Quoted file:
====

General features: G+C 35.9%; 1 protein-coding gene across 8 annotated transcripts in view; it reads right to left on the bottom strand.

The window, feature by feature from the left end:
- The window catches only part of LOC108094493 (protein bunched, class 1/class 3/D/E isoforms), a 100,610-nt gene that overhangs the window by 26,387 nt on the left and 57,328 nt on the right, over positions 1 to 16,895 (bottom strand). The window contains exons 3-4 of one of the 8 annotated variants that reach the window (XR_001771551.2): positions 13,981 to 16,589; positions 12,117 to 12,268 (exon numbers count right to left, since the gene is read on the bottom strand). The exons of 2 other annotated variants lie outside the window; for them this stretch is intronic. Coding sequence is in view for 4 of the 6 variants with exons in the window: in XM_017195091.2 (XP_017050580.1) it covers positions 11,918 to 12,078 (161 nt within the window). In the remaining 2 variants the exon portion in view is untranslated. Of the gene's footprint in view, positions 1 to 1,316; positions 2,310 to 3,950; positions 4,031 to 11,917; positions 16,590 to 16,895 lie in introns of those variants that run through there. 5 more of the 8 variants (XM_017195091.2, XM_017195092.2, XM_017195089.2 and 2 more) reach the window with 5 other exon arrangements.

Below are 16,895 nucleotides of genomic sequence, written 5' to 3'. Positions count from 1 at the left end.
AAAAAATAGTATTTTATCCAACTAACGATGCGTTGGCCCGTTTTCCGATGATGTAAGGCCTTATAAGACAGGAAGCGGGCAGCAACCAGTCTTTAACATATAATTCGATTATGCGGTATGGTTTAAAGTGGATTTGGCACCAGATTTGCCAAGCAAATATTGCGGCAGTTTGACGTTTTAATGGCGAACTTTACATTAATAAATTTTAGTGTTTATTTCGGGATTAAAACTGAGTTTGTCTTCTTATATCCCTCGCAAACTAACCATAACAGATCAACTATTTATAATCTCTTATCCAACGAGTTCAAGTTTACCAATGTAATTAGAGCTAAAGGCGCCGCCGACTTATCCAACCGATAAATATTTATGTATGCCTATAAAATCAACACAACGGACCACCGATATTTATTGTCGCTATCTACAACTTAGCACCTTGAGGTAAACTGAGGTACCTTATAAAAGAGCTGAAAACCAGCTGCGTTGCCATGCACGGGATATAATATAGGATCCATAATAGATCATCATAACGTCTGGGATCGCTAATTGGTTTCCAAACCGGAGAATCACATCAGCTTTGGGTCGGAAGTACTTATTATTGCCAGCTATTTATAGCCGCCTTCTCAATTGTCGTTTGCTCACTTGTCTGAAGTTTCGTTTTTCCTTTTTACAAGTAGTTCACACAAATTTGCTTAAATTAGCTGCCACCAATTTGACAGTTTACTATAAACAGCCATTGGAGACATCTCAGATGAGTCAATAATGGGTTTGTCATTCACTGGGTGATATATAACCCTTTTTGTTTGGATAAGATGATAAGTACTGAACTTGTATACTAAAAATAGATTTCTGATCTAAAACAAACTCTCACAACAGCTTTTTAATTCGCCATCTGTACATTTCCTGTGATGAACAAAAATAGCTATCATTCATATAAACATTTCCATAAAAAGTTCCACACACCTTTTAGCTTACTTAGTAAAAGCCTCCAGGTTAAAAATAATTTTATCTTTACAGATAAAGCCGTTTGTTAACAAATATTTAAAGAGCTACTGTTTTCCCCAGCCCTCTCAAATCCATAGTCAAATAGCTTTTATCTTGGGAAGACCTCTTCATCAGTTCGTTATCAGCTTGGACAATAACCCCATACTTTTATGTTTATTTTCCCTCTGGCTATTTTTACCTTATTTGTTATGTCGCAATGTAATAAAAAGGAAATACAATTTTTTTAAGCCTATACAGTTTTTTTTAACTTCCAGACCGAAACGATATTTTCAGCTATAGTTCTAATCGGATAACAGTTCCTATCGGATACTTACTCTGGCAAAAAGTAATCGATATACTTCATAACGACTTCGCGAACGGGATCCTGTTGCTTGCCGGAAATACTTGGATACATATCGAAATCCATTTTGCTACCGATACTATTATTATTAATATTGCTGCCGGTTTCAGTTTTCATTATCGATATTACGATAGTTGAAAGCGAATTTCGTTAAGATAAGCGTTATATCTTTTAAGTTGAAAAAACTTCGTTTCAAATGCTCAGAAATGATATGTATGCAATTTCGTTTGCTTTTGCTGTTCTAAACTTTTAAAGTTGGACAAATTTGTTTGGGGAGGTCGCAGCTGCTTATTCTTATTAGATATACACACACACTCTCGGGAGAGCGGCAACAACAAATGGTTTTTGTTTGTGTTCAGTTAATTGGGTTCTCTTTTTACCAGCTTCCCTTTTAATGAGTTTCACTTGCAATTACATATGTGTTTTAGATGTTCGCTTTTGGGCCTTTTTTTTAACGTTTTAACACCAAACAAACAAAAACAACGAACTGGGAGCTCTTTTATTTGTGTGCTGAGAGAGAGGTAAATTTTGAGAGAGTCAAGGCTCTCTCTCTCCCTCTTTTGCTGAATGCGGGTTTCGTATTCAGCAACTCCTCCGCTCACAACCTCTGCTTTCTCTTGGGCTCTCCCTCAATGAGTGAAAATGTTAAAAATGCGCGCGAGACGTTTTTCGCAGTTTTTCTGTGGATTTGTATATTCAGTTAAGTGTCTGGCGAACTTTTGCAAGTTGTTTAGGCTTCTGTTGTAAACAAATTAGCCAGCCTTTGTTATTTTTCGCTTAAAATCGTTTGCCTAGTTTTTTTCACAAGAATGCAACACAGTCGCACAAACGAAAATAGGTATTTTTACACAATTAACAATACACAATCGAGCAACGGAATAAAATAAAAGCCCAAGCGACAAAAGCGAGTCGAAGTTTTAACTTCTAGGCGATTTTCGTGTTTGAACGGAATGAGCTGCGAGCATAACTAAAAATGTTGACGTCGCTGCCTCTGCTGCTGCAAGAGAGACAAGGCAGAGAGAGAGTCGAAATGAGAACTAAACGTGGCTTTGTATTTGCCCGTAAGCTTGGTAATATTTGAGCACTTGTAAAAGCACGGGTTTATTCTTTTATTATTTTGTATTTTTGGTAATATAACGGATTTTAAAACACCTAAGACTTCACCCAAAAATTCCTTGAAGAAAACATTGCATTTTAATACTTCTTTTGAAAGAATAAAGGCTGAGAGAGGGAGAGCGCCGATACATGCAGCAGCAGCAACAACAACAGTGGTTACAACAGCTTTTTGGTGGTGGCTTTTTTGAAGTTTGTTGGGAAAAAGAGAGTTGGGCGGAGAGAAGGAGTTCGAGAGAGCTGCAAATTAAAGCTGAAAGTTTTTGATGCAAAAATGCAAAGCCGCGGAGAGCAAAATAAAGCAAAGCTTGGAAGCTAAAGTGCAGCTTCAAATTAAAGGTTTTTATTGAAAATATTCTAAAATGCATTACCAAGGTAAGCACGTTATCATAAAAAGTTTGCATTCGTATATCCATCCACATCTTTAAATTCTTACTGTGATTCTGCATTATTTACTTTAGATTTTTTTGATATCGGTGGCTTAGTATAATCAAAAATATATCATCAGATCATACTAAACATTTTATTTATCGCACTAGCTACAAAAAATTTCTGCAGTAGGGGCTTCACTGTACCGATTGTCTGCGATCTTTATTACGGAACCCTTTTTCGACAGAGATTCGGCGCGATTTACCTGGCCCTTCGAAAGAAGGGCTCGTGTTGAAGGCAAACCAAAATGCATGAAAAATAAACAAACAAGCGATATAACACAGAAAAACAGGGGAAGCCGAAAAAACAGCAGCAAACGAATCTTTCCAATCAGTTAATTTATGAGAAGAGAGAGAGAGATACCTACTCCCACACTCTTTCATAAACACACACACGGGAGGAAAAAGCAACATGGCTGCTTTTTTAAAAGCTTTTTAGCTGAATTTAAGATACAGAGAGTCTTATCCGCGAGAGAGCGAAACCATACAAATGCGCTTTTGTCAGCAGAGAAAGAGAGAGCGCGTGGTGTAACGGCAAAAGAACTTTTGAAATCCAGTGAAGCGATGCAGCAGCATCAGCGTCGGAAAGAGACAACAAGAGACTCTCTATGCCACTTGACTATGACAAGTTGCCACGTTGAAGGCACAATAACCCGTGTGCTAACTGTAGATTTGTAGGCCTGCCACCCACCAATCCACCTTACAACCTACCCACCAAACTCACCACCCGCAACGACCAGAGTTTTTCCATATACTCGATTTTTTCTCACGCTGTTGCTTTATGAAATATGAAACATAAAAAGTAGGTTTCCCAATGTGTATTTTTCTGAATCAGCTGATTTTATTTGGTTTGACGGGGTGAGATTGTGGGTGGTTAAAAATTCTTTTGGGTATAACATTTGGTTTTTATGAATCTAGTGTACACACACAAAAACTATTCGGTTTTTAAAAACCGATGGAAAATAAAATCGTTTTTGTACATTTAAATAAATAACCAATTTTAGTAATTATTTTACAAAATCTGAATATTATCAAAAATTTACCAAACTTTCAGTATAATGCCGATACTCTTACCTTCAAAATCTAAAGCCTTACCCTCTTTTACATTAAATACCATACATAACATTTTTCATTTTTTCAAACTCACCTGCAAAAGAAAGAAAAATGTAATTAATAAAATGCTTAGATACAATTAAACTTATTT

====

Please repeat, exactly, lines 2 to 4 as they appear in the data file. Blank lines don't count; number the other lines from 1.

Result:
The window, feature by feature from the left end:
- The window catches only part of LOC108094493 (protein bunched, class 1/class 3/D/E isoforms), a 100,610-nt gene that overhangs the window by 26,387 nt on the left and 57,328 nt on the right, over positions 1 to 16,895 (bottom strand). The window contains exons 3-4 of one of the 8 annotated variants that reach the window (XR_001771551.2): positions 13,981 to 16,589; positions 12,117 to 12,268 (exon numbers count right to left, since the gene is read on the bottom strand). The exons of 2 other annotated variants lie outside the window; for them this stretch is intronic. Coding sequence is in view for 4 of the 6 variants with exons in the window: in XM_017195091.2 (XP_017050580.1) it covers positions 11,918 to 12,078 (161 nt within the window). In the remaining 2 variants the exon portion in view is untranslated. Of the gene's footprint in view, positions 1 to 1,316; positions 2,310 to 3,950; positions 4,031 to 11,917; positions 16,590 to 16,895 lie in introns of those variants that run through there. 5 more of the 8 variants (XM_017195091.2, XM_017195092.2, XM_017195089.2 and 2 more) reach the window with 5 other exon arrangements.

Below are 16,895 nucleotides of genomic sequence, written 5' to 3'. Positions count from 1 at the left end.